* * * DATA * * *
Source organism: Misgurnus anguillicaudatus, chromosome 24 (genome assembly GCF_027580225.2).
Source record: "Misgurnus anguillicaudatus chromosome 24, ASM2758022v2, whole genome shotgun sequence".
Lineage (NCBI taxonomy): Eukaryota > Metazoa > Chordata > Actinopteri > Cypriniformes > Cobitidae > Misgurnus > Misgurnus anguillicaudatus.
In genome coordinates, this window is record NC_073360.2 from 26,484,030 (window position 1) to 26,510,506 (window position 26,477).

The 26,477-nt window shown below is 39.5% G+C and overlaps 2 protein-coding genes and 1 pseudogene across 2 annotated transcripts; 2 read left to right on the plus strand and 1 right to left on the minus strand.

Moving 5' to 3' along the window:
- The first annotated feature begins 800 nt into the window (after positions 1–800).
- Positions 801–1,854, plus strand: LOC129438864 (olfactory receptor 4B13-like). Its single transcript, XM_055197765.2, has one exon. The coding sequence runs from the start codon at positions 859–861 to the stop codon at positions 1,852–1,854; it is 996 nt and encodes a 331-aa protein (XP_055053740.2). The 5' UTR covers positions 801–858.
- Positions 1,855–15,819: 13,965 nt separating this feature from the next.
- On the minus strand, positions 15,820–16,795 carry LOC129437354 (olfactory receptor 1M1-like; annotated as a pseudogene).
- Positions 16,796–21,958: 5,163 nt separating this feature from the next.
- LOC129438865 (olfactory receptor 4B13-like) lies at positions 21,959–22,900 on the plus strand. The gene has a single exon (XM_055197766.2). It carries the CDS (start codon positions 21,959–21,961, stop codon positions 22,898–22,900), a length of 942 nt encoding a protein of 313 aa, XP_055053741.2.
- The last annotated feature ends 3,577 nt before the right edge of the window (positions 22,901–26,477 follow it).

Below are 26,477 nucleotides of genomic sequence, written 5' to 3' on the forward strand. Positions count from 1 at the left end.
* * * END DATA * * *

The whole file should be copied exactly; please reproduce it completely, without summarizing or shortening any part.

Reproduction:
Source organism: Misgurnus anguillicaudatus, chromosome 24 (genome assembly GCF_027580225.2).
Source record: "Misgurnus anguillicaudatus chromosome 24, ASM2758022v2, whole genome shotgun sequence".
Lineage (NCBI taxonomy): Eukaryota > Metazoa > Chordata > Actinopteri > Cypriniformes > Cobitidae > Misgurnus > Misgurnus anguillicaudatus.
In genome coordinates, this window is record NC_073360.2 from 26,484,030 (window position 1) to 26,510,506 (window position 26,477).

The 26,477-nt window shown below is 39.5% G+C and overlaps 2 protein-coding genes and 1 pseudogene across 2 annotated transcripts; 2 read left to right on the plus strand and 1 right to left on the minus strand.

Moving 5' to 3' along the window:
- The first annotated feature begins 800 nt into the window (after positions 1–800).
- Positions 801–1,854, plus strand: LOC129438864 (olfactory receptor 4B13-like). Its single transcript, XM_055197765.2, has one exon. The coding sequence runs from the start codon at positions 859–861 to the stop codon at positions 1,852–1,854; it is 996 nt and encodes a 331-aa protein (XP_055053740.2). The 5' UTR covers positions 801–858.
- Positions 1,855–15,819: 13,965 nt separating this feature from the next.
- On the minus strand, positions 15,820–16,795 carry LOC129437354 (olfactory receptor 1M1-like; annotated as a pseudogene).
- Positions 16,796–21,958: 5,163 nt separating this feature from the next.
- LOC129438865 (olfactory receptor 4B13-like) lies at positions 21,959–22,900 on the plus strand. The gene has a single exon (XM_055197766.2). It carries the CDS (start codon positions 21,959–21,961, stop codon positions 22,898–22,900), a length of 942 nt encoding a protein of 313 aa, XP_055053741.2.
- The last annotated feature ends 3,577 nt before the right edge of the window (positions 22,901–26,477 follow it).

Below are 26,477 nucleotides of genomic sequence, written 5' to 3' on the forward strand. Positions count from 1 at the left end.